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Australia's Cash Economy: Are the estimates credible?

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  • Trevor Breusch

    (Australian National University)

Abstract

The method of "excess sensitivity" of Bajada (1999, 2001, 2002) indicates a large underground economy in Australia, with estimates of unrecorded income around 15 per cent of official GDP. These estimates concern policymakers, especially those agencies responsible for national accounts, tax collection, economic stabilization and law enforcement. We show that the method exhibits a severe form of non-robustness, in which the results change markedly with a simple change in the units of measurement of the variables. There is a separate problem in which a key parameter is set to an unrealistic value that makes the estimates many times too high.

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File URL: http://128.118.178.162/eps/mac/papers/0509/0509025.pdf
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Bibliographic Info

Paper provided by EconWPA in its series Macroeconomics with number 0509025.

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Length: 19 pages
Date of creation: 23 Sep 2005
Date of revision: 23 Sep 2005
Handle: RePEc:wpa:wuwpma:0509025

Note: Type of Document - pdf; pages: 19
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Web page: http://128.118.178.162

Related research

Keywords: underground economy; currency demand; tax evasion; econometric models;

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References

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  1. Bajada, Christopher, 1999. "Estimates of the Underground Economy in Australia," The Economic Record, The Economic Society of Australia, vol. 75(231), pages 369-84, December.
  2. Christopher Bajada, 2003. "Business Cycle Properties of the Legitimate and Underground Economy in Australia," The Economic Record, The Economic Society of Australia, vol. 79(247), pages 397-411, December.
  3. Dominik H. Enste & Friedrich Schneider, 2000. "Shadow Economies: Size, Causes, and Consequences," Journal of Economic Literature, American Economic Association, vol. 38(1), pages 77-114, March.
  4. Rolf Mirus & Roger S. Smith & Vladimir Karoleff, 1994. "Canada's Underground Economy Revisited: Update and Critique," Canadian Public Policy, University of Toronto Press, vol. 20(3), pages 235-252, September.
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Cited by:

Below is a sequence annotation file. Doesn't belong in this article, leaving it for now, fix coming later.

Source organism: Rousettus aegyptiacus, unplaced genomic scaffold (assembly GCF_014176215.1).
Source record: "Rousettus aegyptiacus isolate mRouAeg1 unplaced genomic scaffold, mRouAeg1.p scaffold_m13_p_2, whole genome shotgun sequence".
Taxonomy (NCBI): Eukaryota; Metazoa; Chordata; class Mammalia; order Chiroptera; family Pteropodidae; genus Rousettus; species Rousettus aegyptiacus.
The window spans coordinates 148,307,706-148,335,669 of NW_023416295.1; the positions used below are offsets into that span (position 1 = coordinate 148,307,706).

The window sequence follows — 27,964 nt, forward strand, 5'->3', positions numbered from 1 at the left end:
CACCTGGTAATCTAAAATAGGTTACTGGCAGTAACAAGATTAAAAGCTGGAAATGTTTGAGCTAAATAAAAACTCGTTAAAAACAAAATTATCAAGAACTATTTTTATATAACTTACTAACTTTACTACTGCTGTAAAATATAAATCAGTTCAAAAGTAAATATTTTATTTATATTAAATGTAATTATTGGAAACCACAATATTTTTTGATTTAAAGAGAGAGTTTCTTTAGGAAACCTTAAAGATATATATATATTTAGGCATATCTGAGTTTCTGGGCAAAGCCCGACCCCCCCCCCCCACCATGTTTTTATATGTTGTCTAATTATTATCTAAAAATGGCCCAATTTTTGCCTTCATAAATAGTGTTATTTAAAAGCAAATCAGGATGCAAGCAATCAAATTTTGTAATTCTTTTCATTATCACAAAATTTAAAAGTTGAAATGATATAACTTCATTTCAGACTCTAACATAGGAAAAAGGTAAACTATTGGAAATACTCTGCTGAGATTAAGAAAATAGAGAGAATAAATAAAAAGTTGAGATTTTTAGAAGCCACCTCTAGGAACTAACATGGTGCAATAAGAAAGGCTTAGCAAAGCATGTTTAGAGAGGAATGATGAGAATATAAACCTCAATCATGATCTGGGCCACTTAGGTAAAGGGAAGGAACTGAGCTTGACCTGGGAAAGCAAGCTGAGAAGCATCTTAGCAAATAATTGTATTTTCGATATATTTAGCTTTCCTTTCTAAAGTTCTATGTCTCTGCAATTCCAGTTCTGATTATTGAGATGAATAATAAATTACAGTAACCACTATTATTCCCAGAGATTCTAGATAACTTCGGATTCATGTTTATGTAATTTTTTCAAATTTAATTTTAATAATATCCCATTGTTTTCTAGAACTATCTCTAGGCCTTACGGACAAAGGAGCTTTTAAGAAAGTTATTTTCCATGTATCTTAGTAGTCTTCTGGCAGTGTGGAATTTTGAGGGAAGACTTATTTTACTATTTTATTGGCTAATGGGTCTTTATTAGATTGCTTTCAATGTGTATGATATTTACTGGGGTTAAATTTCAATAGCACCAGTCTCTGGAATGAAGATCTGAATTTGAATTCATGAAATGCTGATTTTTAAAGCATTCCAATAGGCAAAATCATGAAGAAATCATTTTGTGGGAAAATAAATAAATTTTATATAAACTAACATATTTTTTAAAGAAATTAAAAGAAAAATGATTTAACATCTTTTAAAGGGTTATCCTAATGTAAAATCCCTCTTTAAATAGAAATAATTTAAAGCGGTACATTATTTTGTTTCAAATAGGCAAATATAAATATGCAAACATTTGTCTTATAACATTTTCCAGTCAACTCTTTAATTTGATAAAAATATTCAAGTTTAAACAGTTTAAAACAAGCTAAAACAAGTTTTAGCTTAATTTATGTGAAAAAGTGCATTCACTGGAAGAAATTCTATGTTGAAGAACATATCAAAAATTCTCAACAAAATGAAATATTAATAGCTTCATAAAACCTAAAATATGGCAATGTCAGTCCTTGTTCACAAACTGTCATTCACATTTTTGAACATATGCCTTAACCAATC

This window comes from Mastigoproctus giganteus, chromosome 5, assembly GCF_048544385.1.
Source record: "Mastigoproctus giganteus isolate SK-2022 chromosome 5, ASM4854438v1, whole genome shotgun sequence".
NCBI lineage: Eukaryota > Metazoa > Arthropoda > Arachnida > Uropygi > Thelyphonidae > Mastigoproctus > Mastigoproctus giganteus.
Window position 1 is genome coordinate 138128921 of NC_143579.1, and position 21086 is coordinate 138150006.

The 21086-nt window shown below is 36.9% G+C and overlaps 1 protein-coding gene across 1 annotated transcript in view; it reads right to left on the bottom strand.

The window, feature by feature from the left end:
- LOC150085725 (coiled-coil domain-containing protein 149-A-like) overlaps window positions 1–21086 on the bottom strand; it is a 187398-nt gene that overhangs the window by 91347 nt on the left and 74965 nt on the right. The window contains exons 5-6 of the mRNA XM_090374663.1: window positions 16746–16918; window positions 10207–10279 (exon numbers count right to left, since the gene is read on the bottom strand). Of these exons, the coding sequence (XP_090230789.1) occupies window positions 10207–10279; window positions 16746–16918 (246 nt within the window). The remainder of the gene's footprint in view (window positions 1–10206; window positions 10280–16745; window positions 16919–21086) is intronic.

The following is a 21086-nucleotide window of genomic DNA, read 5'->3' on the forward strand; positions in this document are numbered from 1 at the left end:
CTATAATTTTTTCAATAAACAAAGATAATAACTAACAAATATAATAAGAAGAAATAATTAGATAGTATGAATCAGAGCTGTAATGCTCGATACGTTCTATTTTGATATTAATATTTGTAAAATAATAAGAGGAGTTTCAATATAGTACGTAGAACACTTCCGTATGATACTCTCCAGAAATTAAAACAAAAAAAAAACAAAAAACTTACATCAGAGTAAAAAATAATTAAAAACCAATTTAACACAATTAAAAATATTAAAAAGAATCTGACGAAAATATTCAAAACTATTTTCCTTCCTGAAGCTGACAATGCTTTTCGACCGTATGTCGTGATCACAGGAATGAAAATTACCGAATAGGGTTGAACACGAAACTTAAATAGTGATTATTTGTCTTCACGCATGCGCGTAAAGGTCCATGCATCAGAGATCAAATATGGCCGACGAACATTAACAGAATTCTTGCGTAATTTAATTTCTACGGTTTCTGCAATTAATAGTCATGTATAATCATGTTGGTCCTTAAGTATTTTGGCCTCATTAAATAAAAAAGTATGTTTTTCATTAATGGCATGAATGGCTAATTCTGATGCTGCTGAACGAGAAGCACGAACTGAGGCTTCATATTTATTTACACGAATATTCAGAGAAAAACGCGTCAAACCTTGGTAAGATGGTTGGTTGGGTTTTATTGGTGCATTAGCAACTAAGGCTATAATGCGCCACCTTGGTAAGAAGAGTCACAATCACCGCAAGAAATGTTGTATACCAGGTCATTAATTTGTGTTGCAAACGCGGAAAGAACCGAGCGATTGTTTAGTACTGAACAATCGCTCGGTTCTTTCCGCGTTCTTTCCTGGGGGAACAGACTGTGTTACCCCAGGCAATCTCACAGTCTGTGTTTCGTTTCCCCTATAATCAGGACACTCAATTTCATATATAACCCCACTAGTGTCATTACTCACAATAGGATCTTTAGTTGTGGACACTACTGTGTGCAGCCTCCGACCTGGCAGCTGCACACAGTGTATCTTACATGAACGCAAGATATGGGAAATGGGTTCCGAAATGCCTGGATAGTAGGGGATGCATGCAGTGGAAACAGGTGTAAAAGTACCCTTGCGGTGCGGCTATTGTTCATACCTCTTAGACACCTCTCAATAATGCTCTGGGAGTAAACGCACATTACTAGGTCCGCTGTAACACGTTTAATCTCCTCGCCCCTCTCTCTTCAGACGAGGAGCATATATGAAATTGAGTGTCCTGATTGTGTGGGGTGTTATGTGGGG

1. Ahumada, Hildegart & Alvaredo, Facundo & Canavese, Alfredo J., 2006. "The Demand for Currency Approach and the Size of the Shadow Economy: A Critical Assessment," Berkeley Olin Program in Law & Economics, Working Paper Series qt6zn9p98b, Berkeley Olin Program in Law & Economics.
  2. Pickhardt, Michael & Sardà Pons, Jordi, 2010. "The size of the underground economy in Germany: A correction of the record and new evidence from the Modified-Cash-deposit-Ratio approach," Working Papers 2072/148479, Universitat Rovira i Virgili, Department of Economics.
  3. Trevor Breusch, 2005. "Estimating the Underground Economy using MIMIC Models," Econometrics 0507003, EconWPA, revised 25 Jul 2005.
  4. Gemmell, Norman & Hasseldine, John, 2012. "The Tax Gap: A Methodological Review," Working Paper Series 2435, Victoria University of Wellington, Chair in Public Finance.
  5. Diab Harb & Prasad S. Bhattacharya, 2008. "Revealing Australia’s Underground Economy," Economics Series 2008_05, Deakin University, Faculty of Business and Law, School of Accounting, Economics and Finance.
  6. Ahumada, Hildegart & Alvaredo, Facundo & Canavese, Alfredo, 2008. "The monetary method to measure the shadow economy: The forgotten problem of the initial conditions," Economics Letters, Elsevier, vol. 101(2), pages 97-99, November.
  7. Tran-Nam, Binh & Vu, Linh & Andrew, Brian, 2007. "Personal Income Tax Reform in Australia: A Specific Proposal," Economic Analysis and Policy (EAP), Queensland University of Technology (QUT), School of Economics and Finance, vol. 37(2), pages 163-186, September.
  8. Luisanna Onnis & Patrizio Tirelli, 2011. "Institutions, policies and economic development. What are the causes of the shadow economy?," Working Papers 206, University of Milano-Bicocca, Department of Economics, revised Mar 2011.

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